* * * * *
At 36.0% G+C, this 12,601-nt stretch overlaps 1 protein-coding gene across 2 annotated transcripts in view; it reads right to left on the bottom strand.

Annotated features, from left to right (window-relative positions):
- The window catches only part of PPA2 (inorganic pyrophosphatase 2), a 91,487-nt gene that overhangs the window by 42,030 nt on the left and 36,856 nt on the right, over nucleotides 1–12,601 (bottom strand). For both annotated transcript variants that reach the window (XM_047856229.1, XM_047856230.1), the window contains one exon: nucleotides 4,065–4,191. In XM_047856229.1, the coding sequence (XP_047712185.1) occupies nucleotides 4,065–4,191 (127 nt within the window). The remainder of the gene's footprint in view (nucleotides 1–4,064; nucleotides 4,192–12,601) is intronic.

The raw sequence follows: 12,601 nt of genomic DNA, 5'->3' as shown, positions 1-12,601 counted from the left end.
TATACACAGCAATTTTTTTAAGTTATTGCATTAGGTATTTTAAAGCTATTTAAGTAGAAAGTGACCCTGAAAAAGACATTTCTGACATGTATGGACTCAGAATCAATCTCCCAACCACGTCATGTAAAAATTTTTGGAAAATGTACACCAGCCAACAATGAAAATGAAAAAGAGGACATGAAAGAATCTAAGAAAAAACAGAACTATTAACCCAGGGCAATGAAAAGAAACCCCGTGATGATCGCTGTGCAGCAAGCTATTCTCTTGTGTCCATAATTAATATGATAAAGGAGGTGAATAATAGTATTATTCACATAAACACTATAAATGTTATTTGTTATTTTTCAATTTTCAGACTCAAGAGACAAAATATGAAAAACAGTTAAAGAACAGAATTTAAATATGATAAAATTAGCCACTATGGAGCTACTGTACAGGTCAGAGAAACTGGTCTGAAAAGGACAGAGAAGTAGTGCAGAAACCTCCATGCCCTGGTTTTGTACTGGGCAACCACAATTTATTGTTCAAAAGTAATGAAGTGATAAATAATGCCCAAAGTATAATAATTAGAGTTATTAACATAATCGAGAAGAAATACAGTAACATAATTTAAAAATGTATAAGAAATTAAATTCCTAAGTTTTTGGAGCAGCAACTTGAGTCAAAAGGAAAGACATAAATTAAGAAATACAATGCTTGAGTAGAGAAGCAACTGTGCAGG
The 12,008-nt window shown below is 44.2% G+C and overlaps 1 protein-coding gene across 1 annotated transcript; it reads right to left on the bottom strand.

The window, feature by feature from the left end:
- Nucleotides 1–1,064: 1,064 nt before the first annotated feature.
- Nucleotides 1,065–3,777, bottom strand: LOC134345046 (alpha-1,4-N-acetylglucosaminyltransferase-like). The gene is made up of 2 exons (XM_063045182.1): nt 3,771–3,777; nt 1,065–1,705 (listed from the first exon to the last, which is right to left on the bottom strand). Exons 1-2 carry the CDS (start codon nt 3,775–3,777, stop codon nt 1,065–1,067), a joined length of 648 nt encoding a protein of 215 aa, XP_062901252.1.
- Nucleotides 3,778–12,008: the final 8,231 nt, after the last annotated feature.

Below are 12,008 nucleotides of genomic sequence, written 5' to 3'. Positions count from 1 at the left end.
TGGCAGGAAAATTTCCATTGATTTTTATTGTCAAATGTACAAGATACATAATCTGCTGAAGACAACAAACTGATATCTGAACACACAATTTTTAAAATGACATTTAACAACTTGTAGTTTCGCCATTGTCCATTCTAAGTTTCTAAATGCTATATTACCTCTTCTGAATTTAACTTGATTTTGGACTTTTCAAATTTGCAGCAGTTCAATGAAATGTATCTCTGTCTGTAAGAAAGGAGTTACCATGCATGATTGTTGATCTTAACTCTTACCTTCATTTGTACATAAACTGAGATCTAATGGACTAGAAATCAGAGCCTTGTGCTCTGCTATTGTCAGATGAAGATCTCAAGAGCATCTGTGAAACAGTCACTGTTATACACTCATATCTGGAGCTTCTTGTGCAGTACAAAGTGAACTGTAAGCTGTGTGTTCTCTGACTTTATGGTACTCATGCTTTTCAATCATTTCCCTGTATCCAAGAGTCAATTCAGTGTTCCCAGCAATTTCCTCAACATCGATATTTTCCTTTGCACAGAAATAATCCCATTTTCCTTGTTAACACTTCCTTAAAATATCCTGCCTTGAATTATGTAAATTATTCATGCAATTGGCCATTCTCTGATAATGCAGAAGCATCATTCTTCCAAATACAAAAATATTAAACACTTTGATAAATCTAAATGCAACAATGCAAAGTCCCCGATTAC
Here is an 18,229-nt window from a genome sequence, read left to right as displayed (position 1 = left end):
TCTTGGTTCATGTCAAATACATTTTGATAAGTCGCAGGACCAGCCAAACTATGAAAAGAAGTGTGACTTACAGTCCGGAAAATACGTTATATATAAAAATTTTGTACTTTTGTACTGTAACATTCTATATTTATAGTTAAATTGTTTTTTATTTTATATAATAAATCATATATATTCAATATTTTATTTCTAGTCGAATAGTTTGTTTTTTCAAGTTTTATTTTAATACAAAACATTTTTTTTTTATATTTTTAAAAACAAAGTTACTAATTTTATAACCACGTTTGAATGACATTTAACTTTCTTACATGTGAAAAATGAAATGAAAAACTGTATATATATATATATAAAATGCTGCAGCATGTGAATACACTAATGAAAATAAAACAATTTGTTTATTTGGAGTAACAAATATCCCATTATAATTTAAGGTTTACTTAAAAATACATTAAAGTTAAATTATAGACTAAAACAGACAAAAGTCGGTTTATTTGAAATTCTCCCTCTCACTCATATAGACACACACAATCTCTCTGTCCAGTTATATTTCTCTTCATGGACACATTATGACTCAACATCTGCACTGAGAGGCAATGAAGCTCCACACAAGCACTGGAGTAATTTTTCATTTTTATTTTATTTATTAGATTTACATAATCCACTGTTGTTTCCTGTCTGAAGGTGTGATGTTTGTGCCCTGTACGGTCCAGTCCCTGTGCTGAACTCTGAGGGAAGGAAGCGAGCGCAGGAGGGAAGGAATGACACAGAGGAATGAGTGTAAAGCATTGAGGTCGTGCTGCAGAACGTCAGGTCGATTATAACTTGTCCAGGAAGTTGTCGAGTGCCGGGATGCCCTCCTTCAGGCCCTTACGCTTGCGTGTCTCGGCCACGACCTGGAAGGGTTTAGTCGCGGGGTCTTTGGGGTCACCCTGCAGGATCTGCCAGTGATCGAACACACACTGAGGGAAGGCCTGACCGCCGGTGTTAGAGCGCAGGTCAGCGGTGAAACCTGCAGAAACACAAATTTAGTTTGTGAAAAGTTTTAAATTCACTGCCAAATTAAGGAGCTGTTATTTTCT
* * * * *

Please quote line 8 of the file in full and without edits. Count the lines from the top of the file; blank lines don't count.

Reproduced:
- Nucleotides 1–1,064: 1,064 nt before the first annotated feature.